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For a noob like me, can you explain the use of int for QVector size/length?
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I am only developing in C++ for some 27 years, and being new to Qt, I am quite surprised that QVector.length() is a signed int. What is your motivation for using a signed integer?
Hi and welcome to devnet,
Negative values have a meaning.
For more details about that subject, I invite you to take a look the development mailing list where it has been discussed recently.
In Fo last edited by In Fo
I presume that functions like QImage.setPixel(int, int) or QRgb(int, int, int) also use negatives for special processing then? It is just surprising that many traditional uses of unsigned imply that there my be negatives, and this is all over Qt, too many to provide as examples here.
Not necessarily, you asked for the container case, it cannot be generalized for everything.
-1 is usually used to create objects that are in a known invalid state if these object shall contain only positive value for example. QSize is an example of such a use.
The topic of should
size_tbe signed or unsigned has been a holy war for as long as I can remember and Qt and the standard basically fell on the opposite sides of the argument, though I've seen a lot of standardization committee members saying that it was a mistake to make it unsigned, but it's too late.
Now, whether you agree or not is irrelevant at this point. I don't see either Qt or the standard changing sides. Too much stuff would just break at this point.
The basic argument against signed size is "how can size be negative?". While logical, the years have shown that size types are used not only for size, but also for size difference and unsigned types lead to all sorts of nasty bugs like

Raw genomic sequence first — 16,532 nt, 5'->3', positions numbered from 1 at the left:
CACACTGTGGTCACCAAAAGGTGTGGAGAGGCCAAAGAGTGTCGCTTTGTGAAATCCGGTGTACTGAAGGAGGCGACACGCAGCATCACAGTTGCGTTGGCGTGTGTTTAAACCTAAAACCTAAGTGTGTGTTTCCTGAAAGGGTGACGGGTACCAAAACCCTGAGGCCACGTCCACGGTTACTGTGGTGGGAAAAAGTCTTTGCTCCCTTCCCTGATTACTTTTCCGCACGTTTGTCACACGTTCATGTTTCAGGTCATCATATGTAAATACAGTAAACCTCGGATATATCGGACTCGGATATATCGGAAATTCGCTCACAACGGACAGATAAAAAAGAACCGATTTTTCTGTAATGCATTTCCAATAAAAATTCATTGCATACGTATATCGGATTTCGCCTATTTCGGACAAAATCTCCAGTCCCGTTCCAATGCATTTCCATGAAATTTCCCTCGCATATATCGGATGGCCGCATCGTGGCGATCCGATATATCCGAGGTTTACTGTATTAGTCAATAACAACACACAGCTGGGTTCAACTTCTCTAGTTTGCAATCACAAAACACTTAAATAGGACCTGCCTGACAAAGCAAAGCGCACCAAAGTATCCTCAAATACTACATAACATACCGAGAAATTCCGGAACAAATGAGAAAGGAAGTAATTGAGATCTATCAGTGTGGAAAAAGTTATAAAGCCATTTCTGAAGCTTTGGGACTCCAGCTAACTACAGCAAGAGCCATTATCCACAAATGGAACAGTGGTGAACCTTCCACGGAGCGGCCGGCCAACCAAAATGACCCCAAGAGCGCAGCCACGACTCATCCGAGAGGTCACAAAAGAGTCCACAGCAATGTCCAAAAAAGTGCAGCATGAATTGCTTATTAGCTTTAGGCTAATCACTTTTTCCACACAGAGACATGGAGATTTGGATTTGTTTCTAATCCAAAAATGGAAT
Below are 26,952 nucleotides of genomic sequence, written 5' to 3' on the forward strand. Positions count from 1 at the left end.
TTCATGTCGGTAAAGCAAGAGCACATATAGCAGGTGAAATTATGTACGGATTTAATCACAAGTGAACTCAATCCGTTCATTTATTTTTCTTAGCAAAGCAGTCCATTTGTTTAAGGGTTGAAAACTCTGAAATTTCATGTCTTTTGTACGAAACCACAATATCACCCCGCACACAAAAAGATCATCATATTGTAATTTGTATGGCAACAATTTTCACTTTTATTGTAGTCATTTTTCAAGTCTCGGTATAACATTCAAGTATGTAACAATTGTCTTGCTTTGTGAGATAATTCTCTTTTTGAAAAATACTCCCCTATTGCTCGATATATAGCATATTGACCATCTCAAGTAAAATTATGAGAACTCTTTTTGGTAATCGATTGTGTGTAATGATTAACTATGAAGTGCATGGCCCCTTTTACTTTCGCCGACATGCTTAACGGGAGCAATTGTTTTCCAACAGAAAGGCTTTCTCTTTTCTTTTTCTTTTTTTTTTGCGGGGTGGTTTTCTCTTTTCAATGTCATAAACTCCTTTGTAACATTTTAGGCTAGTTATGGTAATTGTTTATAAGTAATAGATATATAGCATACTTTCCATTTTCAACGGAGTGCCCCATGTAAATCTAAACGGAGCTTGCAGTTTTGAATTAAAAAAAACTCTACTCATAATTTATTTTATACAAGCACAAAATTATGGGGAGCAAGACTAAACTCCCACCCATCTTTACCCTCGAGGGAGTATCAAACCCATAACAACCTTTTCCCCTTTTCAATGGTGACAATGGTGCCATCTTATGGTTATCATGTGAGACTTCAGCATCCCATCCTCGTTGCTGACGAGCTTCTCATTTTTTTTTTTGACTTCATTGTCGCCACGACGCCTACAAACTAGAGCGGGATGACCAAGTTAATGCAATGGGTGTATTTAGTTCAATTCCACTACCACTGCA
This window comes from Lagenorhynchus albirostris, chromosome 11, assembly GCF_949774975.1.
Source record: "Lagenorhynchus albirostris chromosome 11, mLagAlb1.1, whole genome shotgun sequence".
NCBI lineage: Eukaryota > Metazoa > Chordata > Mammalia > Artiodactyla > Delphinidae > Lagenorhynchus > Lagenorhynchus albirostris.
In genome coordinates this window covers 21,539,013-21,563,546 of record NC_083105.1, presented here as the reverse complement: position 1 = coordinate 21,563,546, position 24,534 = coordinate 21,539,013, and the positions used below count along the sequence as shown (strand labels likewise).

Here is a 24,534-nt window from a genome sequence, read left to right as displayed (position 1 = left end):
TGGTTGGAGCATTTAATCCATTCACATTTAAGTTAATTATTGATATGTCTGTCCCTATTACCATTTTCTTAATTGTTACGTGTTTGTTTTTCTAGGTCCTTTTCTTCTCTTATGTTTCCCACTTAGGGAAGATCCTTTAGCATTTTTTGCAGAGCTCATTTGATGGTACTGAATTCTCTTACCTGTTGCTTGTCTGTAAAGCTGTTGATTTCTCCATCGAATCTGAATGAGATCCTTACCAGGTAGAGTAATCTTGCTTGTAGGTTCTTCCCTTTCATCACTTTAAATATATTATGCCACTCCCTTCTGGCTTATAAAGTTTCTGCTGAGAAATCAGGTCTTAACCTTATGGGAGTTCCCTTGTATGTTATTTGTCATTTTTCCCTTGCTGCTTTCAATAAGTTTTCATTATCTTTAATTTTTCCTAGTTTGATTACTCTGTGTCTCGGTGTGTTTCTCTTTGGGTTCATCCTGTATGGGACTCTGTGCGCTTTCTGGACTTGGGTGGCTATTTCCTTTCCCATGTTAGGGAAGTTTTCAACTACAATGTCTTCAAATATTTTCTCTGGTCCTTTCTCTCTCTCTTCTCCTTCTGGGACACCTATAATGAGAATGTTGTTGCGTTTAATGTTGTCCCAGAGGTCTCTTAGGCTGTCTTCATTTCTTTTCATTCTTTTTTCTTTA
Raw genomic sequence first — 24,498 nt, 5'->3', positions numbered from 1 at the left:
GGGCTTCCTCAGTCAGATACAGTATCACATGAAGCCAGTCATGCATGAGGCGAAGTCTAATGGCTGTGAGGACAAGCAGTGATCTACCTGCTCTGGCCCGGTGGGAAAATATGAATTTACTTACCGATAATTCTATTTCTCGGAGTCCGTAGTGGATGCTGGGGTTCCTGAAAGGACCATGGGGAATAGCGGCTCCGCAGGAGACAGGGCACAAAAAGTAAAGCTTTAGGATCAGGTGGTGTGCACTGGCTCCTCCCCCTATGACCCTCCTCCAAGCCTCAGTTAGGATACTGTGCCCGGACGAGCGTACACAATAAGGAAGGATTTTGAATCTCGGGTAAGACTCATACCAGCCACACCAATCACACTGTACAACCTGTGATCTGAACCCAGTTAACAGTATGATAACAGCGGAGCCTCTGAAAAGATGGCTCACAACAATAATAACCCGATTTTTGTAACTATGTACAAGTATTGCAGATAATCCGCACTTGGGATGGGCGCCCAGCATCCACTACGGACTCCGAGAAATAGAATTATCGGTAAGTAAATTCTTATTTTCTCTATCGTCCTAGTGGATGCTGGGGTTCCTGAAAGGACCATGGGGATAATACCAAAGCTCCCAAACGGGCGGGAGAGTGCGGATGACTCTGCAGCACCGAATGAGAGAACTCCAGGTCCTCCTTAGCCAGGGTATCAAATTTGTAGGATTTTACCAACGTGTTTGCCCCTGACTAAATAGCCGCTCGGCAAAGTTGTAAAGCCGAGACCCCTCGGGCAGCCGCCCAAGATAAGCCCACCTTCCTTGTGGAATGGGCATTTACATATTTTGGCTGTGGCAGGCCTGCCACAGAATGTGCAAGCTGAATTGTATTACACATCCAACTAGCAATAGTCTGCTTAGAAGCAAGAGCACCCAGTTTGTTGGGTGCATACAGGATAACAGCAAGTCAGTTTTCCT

size-1when a container is empty. Obviously that's a bug that should be fixed, but just real life shows that this happens in so many places and in not so obvious circumstances that it's just less error prone to have it signed.
Whether a negative number should be used as a meaningful values is another holy war. Some say exceptions should be used, some say a ref argument and a return value indicating success/failure, others claim std::optional is the solution for everything...
Those things are basically opinions.
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Yes, we've moved on from the containers to other functions. Are there situations where negatives have a special meaning in them, like in those that I provided examples for?
Obviously that's a bug that should be fixed, but just real life shows that this happens in so many places and in not so obvious circumstances that it's just less error prone to have it signed.
The standard pretty much conceded on that point by introducing